Gene expression and cytokine profile correlate with mycobacterial growth in a human BCG challenge model.
Matsumiya M., Satti I., Chomka A., Harris SA., Stockdale L., Meyer J., Fletcher HA., McShane H.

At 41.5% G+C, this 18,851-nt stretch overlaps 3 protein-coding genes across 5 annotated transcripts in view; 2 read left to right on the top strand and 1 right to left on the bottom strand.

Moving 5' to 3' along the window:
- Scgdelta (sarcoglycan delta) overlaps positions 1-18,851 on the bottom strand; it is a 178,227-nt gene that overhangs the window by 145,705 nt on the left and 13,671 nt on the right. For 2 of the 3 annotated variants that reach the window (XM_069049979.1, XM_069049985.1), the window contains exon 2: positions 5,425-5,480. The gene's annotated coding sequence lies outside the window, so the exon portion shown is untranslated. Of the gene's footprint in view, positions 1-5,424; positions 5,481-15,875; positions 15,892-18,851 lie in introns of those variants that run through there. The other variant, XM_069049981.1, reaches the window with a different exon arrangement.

BACKGROUND: Bacillus Calmette-Guerin (BCG) vaccine is the most widely administered vaccine in the world, yet its mechanism of action remains unclear. We hypothesize that certain immune pathways are associated with reduced mycobacterial growth following BCG challenge in human volunteers. METHODS: We used samples from a mycobacterial challenge in which previously BCG-vaccinated or BCG-naive adults in the United Kingdom were challenged intradermally with a standard dose of BCG. Any remaining BCG was quantified in a skin biopsy specimen obtained 2 weeks after challenge and used as a measure of BCG growth and functional antimycobacterial immunity. We measured the immune response over the 2-week challenge, using DNA microarrays and flow cytometry, and correlated this with mycobacterial growth. RESULTS: The magnitude of the immune response to BCG is greater in previously vaccinated volunteers, and this correlates with reduced mycobacterial growth but increased scarring at the vaccination site. In particular, the interferon γ and interleukin 17 pathways are strongly induced in previously vaccinated volunteers and correlate with reduced mycobacterial growth in this population. CONCLUSION: This study identifies pathways associated with control of mycobacterial growth in vivo in human volunteers and supports the use of BCG challenge as a tool for evaluating vaccine efficacy and identifying mechanisms of antimycobacterial immunity.